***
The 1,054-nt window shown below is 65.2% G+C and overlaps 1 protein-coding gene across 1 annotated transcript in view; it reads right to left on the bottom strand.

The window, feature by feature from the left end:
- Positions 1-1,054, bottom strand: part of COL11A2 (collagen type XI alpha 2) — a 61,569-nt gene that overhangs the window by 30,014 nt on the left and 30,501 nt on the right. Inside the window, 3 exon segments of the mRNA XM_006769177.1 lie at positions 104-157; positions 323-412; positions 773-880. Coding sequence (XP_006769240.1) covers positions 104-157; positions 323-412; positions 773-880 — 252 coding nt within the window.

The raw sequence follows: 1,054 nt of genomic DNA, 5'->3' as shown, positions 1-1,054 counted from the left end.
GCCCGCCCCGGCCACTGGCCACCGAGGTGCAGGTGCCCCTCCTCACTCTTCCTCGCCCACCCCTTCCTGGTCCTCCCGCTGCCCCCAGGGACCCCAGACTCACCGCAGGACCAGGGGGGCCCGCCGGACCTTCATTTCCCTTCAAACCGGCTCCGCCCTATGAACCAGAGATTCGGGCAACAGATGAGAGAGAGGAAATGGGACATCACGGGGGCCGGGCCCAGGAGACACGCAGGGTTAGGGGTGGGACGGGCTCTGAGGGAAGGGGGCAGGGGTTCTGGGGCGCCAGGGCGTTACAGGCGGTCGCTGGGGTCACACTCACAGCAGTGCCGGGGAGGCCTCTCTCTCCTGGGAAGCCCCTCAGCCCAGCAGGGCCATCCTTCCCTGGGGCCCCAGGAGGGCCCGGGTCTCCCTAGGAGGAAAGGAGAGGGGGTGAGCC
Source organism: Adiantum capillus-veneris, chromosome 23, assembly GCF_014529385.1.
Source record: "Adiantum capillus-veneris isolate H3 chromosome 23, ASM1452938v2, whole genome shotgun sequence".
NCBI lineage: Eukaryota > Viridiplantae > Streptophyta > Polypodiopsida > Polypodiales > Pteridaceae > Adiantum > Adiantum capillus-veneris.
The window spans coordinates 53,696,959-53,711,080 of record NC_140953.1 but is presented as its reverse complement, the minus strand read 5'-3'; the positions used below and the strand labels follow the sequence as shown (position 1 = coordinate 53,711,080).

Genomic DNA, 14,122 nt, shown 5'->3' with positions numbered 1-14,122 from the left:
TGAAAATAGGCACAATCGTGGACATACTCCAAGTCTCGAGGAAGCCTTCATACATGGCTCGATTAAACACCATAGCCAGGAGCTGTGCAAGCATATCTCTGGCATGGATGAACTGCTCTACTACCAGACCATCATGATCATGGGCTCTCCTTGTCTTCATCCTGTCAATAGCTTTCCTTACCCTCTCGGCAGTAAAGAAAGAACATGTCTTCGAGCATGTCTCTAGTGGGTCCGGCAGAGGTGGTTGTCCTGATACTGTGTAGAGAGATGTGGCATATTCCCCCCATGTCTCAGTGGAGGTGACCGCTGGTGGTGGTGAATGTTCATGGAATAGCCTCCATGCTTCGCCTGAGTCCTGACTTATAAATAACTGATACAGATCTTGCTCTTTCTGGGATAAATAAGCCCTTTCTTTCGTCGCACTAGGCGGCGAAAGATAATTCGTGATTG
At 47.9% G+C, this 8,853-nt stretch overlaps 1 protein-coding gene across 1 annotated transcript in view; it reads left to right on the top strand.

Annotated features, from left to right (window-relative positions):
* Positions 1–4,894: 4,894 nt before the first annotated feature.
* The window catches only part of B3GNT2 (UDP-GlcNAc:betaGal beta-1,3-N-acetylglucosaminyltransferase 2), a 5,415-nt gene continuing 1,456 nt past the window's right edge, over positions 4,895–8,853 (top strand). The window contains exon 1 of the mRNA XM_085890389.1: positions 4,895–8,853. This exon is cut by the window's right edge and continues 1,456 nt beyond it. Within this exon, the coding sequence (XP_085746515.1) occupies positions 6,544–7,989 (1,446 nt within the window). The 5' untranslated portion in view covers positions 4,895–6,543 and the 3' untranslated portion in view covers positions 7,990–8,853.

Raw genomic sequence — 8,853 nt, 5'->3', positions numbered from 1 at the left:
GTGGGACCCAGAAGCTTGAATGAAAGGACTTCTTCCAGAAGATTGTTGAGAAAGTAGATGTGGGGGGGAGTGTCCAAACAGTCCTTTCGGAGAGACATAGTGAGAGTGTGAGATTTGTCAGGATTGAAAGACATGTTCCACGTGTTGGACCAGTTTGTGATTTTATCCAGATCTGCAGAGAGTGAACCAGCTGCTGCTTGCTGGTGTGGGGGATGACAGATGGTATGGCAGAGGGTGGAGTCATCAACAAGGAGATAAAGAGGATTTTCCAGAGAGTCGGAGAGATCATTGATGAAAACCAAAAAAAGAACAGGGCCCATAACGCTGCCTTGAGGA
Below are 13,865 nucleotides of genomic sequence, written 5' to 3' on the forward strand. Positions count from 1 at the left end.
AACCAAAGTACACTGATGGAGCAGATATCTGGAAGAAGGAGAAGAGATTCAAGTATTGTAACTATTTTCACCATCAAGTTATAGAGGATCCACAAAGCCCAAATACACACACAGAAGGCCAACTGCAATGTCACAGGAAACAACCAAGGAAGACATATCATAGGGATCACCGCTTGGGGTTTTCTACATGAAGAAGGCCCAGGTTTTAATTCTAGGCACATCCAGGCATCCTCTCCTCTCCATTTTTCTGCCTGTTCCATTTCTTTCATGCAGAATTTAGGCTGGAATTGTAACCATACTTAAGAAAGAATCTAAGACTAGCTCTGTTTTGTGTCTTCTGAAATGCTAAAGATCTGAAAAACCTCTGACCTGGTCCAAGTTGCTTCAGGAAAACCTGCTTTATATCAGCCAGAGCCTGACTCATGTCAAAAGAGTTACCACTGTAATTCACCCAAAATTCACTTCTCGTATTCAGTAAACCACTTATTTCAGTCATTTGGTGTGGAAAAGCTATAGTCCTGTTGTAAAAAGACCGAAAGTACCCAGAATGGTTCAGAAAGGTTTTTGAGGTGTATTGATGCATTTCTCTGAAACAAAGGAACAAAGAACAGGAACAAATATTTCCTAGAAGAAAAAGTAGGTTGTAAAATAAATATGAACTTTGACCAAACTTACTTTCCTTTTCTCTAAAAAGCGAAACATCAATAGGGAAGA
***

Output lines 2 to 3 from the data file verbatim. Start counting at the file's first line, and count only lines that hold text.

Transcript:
The window, feature by feature from the left end:
- Positions 1-1,054, bottom strand: part of COL11A2 (collagen type XI alpha 2) — a 61,569-nt gene that overhangs the window by 30,014 nt on the left and 30,501 nt on the right. Inside the window, 3 exon segments of the mRNA XM_006769177.1 lie at positions 104-157; positions 323-412; positions 773-880. Coding sequence (XP_006769240.1) covers positions 104-157; positions 323-412; positions 773-880 — 252 coding nt within the window.